Romania’s Eurobond, the largest ever from the country’s Finance Ministry and first EUR-denominated triple-tranche from a sovereign issuer in 2.5 years, has raised the stakes in the typically quiet CEE debt markets.
A much-oversubscribed sovereign bond issued by the Republic of Egypt earlier this year reinforced a sense of optimism among emerging market investors about one of the region’s most promising economies, but analysts caution that the sustainability of the country’s improving macro, growth and investment outlook fundamentally hinges on deeper empowerment of the private sector and removal of the military from civilian industry.
With geopolitics becoming increasingly defined by nationalism – both economic and political – sanctions have become a common means of exerting soft power in the international arena. Yet the extent to which the threat of punitive economic measures may impact investors remains unclear.
Branko Drcelic, Director of the Public Debt Administration at the Ministry of Finance, Serbia sat down with Bonds & Loans to discuss how the country moved from chronic deficits to a healthy surplus, catalysing a local currency debt capital market in the process.
Corporate borrowing in India is set to get a lot more challenging as investors search for higher coupons and banks tighten up their lending practices following a build-up of non-performing loans, according to analysts. It is unclear whether even the country’s largest corporates are immune to the sandwiching of rising interest rates and a banking sector in flux.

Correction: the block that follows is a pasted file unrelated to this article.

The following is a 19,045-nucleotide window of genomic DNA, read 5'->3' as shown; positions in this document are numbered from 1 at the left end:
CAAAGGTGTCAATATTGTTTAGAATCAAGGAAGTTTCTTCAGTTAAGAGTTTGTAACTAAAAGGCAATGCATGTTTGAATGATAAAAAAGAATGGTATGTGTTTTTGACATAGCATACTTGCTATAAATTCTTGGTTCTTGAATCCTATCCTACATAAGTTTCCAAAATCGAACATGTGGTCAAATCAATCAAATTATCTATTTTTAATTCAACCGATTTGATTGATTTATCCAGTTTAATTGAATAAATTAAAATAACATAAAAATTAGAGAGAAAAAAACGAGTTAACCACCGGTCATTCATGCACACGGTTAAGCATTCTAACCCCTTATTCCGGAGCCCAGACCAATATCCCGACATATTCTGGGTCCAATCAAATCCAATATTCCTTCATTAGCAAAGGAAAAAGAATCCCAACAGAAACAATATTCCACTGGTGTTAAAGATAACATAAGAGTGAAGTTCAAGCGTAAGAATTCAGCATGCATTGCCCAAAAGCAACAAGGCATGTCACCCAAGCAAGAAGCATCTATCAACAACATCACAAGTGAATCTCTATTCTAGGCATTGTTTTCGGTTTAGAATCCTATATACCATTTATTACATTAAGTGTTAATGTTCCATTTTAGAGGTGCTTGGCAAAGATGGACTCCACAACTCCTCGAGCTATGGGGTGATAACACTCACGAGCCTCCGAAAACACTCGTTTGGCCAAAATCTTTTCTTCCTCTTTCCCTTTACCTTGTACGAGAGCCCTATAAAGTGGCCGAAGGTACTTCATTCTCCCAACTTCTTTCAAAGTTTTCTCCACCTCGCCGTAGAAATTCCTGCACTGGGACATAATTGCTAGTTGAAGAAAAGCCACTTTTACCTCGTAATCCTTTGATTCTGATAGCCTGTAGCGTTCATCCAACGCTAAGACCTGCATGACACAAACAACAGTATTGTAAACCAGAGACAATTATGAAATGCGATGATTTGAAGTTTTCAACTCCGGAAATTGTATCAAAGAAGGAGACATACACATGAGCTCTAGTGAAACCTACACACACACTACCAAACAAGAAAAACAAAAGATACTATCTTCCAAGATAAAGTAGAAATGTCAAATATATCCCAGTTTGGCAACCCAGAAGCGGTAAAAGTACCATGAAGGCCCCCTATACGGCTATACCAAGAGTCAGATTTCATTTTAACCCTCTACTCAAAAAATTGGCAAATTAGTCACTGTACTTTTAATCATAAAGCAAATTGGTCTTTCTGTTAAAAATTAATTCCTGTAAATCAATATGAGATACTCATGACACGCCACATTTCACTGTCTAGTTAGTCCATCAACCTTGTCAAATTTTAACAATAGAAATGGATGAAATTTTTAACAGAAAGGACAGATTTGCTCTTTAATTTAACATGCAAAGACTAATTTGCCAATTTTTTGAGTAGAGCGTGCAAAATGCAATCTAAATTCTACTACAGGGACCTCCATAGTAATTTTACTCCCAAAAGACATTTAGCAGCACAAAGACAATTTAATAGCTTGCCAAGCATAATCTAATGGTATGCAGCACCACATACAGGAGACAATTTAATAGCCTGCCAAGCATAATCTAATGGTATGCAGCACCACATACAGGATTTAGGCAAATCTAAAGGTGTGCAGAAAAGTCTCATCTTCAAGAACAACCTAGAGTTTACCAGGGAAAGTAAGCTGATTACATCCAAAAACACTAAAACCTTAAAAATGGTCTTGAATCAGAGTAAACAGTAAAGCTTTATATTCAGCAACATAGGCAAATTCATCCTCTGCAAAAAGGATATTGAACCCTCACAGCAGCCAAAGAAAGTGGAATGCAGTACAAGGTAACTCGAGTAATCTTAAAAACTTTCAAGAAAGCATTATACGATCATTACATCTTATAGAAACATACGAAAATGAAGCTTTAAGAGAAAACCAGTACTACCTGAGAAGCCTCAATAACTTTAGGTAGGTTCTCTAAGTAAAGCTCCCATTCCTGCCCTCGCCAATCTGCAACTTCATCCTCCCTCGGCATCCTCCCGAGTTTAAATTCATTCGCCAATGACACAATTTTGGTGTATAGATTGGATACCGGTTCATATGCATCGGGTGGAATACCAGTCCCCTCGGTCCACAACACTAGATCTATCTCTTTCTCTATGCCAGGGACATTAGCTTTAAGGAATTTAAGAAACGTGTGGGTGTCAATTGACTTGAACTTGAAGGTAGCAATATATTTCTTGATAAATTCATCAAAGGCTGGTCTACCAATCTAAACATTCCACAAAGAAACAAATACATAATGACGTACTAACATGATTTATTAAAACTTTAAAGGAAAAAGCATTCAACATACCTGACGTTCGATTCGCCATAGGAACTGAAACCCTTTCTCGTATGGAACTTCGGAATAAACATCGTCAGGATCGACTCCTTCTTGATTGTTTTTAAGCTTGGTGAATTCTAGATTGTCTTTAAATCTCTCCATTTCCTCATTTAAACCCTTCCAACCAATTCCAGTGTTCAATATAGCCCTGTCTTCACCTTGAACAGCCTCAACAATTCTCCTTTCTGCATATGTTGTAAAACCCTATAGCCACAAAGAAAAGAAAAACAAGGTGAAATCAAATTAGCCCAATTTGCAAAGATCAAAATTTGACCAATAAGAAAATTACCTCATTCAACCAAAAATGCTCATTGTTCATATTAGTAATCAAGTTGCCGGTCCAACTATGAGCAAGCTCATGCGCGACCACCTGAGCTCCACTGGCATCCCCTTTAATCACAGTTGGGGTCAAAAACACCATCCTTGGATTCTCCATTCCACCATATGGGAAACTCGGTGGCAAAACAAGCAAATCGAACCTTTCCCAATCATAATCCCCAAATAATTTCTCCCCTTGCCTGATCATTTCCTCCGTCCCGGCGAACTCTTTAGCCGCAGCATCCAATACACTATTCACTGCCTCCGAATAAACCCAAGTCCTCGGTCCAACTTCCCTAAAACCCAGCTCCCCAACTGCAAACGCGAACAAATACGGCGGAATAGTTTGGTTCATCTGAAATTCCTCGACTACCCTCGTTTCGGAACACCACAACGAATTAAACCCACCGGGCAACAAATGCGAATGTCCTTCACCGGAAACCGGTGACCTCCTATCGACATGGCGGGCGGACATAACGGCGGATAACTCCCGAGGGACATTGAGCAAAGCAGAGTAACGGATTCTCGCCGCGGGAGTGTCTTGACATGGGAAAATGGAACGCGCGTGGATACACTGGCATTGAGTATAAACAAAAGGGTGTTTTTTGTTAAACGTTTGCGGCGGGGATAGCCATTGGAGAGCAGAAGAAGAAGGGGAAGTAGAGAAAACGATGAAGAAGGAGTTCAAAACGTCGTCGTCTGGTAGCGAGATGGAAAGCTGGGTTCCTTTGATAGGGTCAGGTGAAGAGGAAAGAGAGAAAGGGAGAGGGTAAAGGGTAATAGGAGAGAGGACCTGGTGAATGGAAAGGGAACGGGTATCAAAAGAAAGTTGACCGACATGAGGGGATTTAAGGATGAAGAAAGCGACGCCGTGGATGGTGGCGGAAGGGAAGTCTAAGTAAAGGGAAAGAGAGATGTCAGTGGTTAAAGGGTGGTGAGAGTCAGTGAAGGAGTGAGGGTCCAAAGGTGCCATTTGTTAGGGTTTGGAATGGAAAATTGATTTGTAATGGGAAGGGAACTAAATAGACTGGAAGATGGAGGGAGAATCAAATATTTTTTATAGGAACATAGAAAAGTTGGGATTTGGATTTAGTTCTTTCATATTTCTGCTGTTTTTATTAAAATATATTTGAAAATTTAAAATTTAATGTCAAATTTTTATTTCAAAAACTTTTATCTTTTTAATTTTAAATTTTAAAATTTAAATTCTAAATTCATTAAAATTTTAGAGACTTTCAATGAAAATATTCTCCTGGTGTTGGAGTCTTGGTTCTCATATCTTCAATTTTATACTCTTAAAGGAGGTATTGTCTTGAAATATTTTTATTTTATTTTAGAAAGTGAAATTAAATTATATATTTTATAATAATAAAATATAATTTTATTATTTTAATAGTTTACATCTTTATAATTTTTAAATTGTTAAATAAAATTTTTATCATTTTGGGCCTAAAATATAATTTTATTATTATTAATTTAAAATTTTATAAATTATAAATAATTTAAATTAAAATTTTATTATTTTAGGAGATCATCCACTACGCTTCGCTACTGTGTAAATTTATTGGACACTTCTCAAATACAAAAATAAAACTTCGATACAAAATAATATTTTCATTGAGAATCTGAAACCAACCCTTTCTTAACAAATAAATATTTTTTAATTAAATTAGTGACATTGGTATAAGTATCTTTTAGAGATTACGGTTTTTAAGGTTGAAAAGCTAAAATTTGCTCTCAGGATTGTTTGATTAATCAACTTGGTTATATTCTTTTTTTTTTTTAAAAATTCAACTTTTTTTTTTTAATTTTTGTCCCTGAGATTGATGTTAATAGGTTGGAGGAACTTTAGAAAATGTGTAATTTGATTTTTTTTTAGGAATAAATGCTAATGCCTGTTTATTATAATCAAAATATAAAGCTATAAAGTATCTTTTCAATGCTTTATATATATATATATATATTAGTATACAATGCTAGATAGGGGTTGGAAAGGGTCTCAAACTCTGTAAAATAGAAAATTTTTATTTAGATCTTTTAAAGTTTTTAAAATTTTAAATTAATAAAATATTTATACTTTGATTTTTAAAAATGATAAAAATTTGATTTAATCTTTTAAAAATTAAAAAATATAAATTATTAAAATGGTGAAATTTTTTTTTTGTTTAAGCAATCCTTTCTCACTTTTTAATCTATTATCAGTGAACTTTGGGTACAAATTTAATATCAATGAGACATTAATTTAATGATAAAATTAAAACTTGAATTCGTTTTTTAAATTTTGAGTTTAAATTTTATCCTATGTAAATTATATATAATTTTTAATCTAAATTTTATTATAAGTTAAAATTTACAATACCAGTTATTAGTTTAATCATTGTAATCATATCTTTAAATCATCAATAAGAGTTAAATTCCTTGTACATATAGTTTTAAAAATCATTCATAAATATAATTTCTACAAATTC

Just a few years ago, barely any debt capital markets investors would have paid much attention to regions like Central Asia and the CIS. Yet with overwhelming demand for sovereign notes issued by the likes of Belarus and Tajikistan, regular issues from Kazakhstan and a highly anticipated debut Eurobond from Uzbekistan, the region is putting itself on the EM fixed income map.
After a traumatic few years catalysed by the annexation of Crimea and the ensuing civil conflict with its easternmost regions, Ukraine has developed a certain degree of flexibility in managing a series of shocks encountered since. But a lack of progress on crucial reforms, political mismanagement, and consistent lack of access to credit for key sectors like agriculture threaten the progress achieved so far.
Despite a conspicuous rise in tensions between Turkey and some of its closest neighbours and allies, the country finished 2017 as one of the fastest growing economies in the world – thanks in part to an unprecedented fiscal stimulus that helped among other things stoke the continued deepening of the capital markets. Against that backdrop, a number of leading issuers and borrowers once again set new benchmarks in the credit markets for 2018, securing a number of ‘firsts’ while making the market more robust.
Sukuk – sharia-compliant bonds – may have risen to prominence in majority-Muslim countries over the past two decades, but their appeal has clearly gained momentum among a diverse group of stakeholders – and for good reason. These instruments offer borrowers ethical, price-competitive ways of diversifying their investments and raising new capital - just some of the reasons why global sukuk issuance has spiked in recent years.
The first two stages of the Egyptian government’s solar and wind programme have been somewhat hit-and-miss, but increased development bank involvement sets the next stage on a path to encourage wider private sector participation. Third time’s a charm – but only if local and commercial lenders play their part, analysts suggest.
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15 May 2019